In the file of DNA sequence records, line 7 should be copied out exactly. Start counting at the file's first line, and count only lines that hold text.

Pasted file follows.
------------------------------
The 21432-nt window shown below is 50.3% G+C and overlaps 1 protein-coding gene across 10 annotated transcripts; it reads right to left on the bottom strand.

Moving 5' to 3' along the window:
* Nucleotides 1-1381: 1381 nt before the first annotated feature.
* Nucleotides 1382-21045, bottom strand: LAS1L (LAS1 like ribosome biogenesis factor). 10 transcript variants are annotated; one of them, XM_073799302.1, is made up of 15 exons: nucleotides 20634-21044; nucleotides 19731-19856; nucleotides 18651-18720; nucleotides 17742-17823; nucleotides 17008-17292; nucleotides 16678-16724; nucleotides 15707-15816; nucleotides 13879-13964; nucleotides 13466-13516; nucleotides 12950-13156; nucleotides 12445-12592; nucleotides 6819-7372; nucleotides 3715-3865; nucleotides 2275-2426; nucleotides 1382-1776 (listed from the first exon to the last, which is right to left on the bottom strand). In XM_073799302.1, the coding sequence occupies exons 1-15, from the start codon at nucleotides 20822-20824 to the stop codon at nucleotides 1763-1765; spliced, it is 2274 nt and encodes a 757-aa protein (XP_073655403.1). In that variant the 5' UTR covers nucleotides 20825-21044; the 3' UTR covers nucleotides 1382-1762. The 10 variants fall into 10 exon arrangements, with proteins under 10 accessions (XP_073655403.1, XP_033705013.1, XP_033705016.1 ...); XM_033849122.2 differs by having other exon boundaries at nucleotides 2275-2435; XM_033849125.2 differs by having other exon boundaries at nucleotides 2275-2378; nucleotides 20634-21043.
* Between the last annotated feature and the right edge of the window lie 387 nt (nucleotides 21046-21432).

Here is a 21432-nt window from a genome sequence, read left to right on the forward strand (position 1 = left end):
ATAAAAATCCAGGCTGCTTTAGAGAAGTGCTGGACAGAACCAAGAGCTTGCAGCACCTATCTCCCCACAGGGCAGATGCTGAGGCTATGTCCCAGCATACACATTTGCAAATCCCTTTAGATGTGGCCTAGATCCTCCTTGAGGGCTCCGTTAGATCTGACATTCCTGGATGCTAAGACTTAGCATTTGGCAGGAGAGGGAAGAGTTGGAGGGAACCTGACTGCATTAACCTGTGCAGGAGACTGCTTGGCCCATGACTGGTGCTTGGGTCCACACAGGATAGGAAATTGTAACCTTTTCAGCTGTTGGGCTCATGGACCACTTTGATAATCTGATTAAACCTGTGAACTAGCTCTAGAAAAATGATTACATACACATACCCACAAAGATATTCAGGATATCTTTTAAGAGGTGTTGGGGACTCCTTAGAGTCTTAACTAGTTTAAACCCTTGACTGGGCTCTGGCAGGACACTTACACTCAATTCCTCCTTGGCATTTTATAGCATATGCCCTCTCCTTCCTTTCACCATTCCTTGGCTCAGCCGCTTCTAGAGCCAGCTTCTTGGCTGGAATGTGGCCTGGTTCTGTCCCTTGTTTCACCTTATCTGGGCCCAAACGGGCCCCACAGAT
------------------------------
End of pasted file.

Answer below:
ATAAAAATCCAGGCTGCTTTAGAGAAGTGCTGGACAGAACCAAGAGCTTGCAGCACCTATCTCCCCACAGGGCAGATGCTGAGGCTATGTCCCAGCATACACATTTGCAAATCCCTTTAGATGTGGCCTAGATCCTCCTTGAGGGCTCCGTTAGATCTGACATTCCTGGATGCTAAGACTTAGCATTTGGCAGGAGAGGGAAGAGTTGGAGGGAACCTGACTGCATTAACCTGTGCAGGAGACTGCTTGGCCCATGACTGGTGCTTGGGTCCACACAGGATAGGAAATTGTAACCTTTTCAGCTGTTGGGCTCATGGACCACTTTGATAATCTGATTAAACCTGTGAACTAGCTCTAGAAAAATGATTACATACACATACCCACAAAGATATTCAGGATATCTTTTAAGAGGTGTTGGGGACTCCTTAGAGTCTTAACTAGTTTAAACCCTTGACTGGGCTCTGGCAGGACACTTACACTCAATTCCTCCTTGGCATTTTATAGCATATGCCCTCTCCTTCCTTTCACCATTCCTTGGCTCAGCCGCTTCTAGAGCCAGCTTCTTGGCTGGAATGTGGCCTGGTTCTGTCCCTTGTTTCACCTTATCTGGGCCCAAACGGGCCCCACAGAT